In fact, the 8-5 victory by the U.S. on Sunday represented the largest run-scoring outburst in the eight-year history of this showcase event.
On an individual basis, the Americans got on the board in the second inning through a two-run home run by Billy Butler, a Kansas City Royals outfield prospect, currently performing very well in Double-A ball.
The Royals could use any encouragement they could find this season, and here it was, a 20-year-old in their employ, belting a home run to very nearly the deepest part of the park. And Butler, for hitting the home run that gave the Americans a lead they never relinquished, was named Most Valuable Player of the 2006 Futures Game.
Another Royals prospect, third baseman Alex Gordon, also at Double-A, singled doubled and drove in two runs in three at-bats. By this time, it could be a trend. The Royals have a future.
"To me, the future looks bright for Kansas City and I'm hoping to be a part of it," Butler said.
There were also strong performances by prospects from organizations that are not numbered among the giants of the game, but have made recent progress.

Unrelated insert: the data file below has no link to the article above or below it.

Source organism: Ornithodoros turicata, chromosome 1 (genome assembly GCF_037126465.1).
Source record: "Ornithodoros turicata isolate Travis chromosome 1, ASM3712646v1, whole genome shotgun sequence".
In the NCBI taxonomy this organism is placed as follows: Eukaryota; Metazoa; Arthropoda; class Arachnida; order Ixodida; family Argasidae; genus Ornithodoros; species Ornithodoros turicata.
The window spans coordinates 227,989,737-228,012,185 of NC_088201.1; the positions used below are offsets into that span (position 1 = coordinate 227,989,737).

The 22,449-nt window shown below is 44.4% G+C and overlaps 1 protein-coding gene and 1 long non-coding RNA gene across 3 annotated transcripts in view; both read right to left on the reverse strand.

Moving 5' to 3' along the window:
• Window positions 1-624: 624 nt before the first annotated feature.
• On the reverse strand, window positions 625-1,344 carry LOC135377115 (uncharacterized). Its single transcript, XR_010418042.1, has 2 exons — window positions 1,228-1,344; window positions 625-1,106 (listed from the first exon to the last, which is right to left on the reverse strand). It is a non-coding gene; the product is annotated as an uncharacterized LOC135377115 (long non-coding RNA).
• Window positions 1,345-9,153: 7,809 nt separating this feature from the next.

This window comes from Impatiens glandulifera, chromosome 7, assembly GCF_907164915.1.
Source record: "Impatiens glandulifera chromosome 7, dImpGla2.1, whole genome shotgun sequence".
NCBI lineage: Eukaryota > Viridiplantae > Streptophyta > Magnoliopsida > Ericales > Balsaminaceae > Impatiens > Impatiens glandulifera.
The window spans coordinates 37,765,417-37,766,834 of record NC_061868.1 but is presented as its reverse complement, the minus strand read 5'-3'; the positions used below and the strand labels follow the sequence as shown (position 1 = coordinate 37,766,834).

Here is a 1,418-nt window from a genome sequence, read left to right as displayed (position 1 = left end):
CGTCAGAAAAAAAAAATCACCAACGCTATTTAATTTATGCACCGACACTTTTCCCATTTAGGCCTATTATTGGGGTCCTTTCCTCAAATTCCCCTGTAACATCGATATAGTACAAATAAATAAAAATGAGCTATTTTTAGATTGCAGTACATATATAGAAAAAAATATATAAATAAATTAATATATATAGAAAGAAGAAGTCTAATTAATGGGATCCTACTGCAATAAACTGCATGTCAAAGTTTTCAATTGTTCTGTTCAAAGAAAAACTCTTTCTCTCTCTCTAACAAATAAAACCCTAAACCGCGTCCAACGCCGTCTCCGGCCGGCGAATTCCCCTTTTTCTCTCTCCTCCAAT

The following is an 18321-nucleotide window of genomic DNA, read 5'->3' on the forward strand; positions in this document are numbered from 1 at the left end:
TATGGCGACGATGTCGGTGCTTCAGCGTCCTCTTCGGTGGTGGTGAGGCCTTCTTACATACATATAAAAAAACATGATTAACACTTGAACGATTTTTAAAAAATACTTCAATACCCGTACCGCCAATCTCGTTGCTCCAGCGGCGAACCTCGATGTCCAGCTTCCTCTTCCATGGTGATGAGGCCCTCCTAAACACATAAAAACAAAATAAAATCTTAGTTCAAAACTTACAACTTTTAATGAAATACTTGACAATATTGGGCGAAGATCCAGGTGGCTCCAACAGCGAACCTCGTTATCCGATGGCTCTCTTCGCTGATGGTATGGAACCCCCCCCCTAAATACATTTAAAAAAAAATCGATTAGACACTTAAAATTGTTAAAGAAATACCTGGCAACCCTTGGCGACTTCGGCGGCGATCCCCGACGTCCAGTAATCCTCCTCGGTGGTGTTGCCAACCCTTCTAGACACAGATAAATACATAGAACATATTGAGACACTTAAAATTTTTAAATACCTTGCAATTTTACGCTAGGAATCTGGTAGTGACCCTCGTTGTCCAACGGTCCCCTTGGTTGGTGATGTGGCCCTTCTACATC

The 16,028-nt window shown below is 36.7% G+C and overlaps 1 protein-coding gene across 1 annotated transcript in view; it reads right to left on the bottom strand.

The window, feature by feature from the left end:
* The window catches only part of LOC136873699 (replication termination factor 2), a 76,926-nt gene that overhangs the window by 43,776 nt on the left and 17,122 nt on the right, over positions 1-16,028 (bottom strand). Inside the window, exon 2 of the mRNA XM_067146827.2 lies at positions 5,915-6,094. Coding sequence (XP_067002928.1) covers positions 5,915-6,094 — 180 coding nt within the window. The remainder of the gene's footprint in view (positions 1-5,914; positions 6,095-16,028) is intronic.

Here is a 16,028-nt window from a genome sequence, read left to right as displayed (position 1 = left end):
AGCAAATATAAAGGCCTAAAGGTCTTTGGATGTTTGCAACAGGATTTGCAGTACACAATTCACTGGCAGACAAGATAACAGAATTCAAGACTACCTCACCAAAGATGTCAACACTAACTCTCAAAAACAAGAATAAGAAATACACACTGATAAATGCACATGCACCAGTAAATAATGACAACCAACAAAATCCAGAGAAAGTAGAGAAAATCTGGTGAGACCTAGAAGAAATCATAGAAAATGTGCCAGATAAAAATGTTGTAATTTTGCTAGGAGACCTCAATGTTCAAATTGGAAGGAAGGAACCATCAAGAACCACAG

A five-run explosion by the U.S. in the third was capped by another two-run homer, this one hit by first baseman Joe Koshansky, a Colorado Rockies prospect, also at the Double-A level.
For the World team, designated hitter Wladimir Balentien, a Double-A prospect of the Seattle Mariners, doubled twice in three trips and drove in two runs.
What was needed here, of course, was a stellar performance by a Minor League representative of the Pittsburgh Pirates. Not only are the Pirates the hosts for the 2006 Midsummer Classic, but they also need some consolation. They checked into the All-Star break at an unfortunate 30-60, the worst record in the Majors.
Josh Sharpless, a right-handed reliever, currently at the Pirates' Triple-A Indianapolis affiliate, more than did his part, retiring all four batters he was asked to face. He entered with the bases loaded and two outs in the fifth, got out of that jam and then pitched a clean sixth.
For Sharpless, a Pittsburgh native, pitching in the Pirates' home park, even if he wasn't quite pitching for the Pirates, was a dream fulfilled.
"I've been thinking about this day since I was 4 or 5 years old," Sharpless said. "It was phenomenal.
"When I was warming up in the bullpen, I had people shouting my name, and I'd never even seen them before."
Sharpless subsequently received a suitably warm greeting from the PNC crowd when he took the mound and again when his work was finished.
It was the kind of day in which there could be applause, and the occasional ray of hope, for organizations that haven't recently received much of either.